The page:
The closing of the opinion polls, even after the horrific Manchester bombing, has confounded all wings of the capitalist establishment. The Blairites in Labour are a key part of this coalition and they are just as terrified of the prospect of Jeremy Corbyn being declared prime minister on 9 June.
The Socialist Party has been an active participant in the campaign to elect a Jeremy Corbyn-led Labour government, elected on his manifesto that gives a real choice to voters for the first time - from one of the main parties - in decades. But the Labour right has seen its role as consciously making the party look divided. Labour MP John Woodcock has made this clear: "I will not countenance ever voting to make Jeremy Corbyn Britain's prime minister."
This was said when that prospect seemed remote. But in two weeks, the Tory lead has been slashed from 22 points to at least one poll showing just a five-point gap [todays You Gov poll puts it as close as 3%). That raises the possibility, even if the trend freezes there, of a hung parliament, which would be a defeat for May and the capitalist establishment. Many Tory MPs would then see the calling of the election as having unnecessarily threatened their careers three years early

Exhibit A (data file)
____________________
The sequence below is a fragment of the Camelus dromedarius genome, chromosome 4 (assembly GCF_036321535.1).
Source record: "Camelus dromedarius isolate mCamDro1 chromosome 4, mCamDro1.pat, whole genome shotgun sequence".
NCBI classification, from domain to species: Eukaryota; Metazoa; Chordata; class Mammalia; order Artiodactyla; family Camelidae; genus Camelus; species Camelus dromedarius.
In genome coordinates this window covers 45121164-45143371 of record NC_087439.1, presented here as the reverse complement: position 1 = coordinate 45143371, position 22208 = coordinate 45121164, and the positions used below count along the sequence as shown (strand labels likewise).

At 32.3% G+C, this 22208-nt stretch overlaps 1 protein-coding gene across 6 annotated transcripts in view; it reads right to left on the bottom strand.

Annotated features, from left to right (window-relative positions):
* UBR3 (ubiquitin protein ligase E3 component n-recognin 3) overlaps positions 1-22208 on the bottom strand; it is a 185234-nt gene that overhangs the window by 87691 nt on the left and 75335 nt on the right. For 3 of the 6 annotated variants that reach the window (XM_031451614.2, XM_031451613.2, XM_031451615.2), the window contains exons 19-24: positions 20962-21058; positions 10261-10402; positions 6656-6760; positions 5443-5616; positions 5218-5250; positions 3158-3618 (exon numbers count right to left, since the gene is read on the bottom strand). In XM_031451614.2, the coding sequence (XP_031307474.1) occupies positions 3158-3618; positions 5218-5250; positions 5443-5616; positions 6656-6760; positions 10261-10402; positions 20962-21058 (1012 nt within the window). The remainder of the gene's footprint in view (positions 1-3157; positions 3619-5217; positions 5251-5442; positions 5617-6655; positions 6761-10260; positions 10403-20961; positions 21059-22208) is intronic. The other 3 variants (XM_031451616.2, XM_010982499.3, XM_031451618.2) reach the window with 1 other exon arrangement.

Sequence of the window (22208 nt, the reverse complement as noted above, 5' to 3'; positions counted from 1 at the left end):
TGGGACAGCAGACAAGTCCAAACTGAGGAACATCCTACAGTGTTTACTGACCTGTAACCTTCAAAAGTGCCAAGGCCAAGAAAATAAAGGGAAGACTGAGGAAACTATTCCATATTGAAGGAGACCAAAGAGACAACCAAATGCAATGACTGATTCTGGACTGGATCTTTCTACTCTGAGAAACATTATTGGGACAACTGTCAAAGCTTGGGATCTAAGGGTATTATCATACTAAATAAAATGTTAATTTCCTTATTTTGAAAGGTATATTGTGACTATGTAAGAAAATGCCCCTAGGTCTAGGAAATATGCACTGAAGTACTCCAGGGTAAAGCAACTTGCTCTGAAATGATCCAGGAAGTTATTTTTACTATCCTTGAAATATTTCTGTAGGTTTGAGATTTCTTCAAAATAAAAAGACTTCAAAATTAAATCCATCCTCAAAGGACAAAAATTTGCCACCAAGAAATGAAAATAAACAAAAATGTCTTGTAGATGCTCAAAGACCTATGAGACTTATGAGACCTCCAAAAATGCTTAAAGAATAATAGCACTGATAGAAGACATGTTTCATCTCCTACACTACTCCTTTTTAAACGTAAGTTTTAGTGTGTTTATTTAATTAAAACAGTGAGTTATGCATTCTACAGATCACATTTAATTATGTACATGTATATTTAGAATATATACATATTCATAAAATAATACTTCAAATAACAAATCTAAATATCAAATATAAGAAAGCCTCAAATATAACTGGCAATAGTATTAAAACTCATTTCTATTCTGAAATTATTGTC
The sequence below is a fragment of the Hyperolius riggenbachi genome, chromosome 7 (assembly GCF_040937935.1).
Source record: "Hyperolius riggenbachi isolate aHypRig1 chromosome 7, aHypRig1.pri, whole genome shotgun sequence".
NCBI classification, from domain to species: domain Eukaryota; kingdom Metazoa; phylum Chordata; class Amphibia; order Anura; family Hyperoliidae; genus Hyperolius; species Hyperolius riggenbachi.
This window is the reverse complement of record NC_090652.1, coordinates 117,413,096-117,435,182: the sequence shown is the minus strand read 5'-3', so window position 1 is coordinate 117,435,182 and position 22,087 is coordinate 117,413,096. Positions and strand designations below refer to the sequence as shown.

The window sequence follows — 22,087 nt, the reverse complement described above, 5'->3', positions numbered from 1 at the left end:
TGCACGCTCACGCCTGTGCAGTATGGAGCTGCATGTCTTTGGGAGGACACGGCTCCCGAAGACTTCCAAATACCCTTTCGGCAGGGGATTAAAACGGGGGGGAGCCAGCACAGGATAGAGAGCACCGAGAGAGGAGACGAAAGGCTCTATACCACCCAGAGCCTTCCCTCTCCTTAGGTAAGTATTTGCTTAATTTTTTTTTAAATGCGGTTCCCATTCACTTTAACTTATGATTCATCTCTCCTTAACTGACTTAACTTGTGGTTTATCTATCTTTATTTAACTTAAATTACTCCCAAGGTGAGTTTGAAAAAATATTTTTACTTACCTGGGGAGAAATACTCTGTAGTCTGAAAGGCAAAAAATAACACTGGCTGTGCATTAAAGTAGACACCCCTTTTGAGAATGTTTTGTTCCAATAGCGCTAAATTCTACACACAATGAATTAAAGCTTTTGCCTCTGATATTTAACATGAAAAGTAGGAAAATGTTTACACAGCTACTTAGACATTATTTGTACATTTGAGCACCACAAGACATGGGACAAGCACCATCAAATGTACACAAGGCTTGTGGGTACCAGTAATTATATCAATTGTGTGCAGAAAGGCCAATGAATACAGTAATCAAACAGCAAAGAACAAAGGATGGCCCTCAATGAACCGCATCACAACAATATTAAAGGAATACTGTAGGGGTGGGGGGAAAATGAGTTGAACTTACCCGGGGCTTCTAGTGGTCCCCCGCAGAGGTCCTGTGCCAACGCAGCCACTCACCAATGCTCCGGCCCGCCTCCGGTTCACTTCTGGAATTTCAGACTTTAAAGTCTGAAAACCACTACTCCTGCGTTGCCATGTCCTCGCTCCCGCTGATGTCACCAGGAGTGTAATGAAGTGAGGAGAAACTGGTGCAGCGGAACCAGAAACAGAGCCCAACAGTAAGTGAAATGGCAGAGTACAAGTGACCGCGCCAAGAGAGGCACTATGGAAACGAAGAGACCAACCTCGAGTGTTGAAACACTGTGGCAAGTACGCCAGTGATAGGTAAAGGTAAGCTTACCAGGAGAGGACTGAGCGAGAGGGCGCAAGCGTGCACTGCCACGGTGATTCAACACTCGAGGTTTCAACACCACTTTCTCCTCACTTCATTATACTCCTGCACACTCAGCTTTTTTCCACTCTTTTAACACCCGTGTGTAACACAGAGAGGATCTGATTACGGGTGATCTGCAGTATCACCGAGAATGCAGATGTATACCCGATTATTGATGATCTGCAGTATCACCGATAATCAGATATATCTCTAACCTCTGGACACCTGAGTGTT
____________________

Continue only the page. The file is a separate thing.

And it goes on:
The Tories and the Blairites cannot comprehend why Jeremy Corbyn's manifesto has made such a difference to the election. The social crisis that has affected the majority in society, including an ever-increasing layer of the middle-class, is not part of their privileged experience. Corbyn's policies give workers hope of ending the 'lost decade' where the average worker will be earning less in 2021 than they did when the financial crisis struck in 2007 while housing costs have soared and inflation is rising.
Ordinary people can now see the difference the policies would make in their pocket. If Corbyn wins and delivers on his commitments, tuition fees will be scrapped from September and a £10 an hour minimum wage will be implemented. Millions of public sector workers will see the 1% pay cap lifted. Many workers in the NHS could pocket a pay increase of up to £50 a month purely from the scrapping of car parking charges in hospitals. The renationalisation of the railways poses cheaper fares and an improved service for millions of commuters, many of them in Tory constituencies.
The Socialist Party welcomes Jeremy Corbyn's manifesto, although it does not offer the full socialist programme necessary to transform society. It is a mistake that these policies, which Corbyn won huge support for in his leadership campaigns, haven't been made official party policy until this manifesto. It would have cut across much of the doubts about his leadership. But he and his team have had the strategy of too often trying and failing to appease the Blairites and losing time to get his policies out.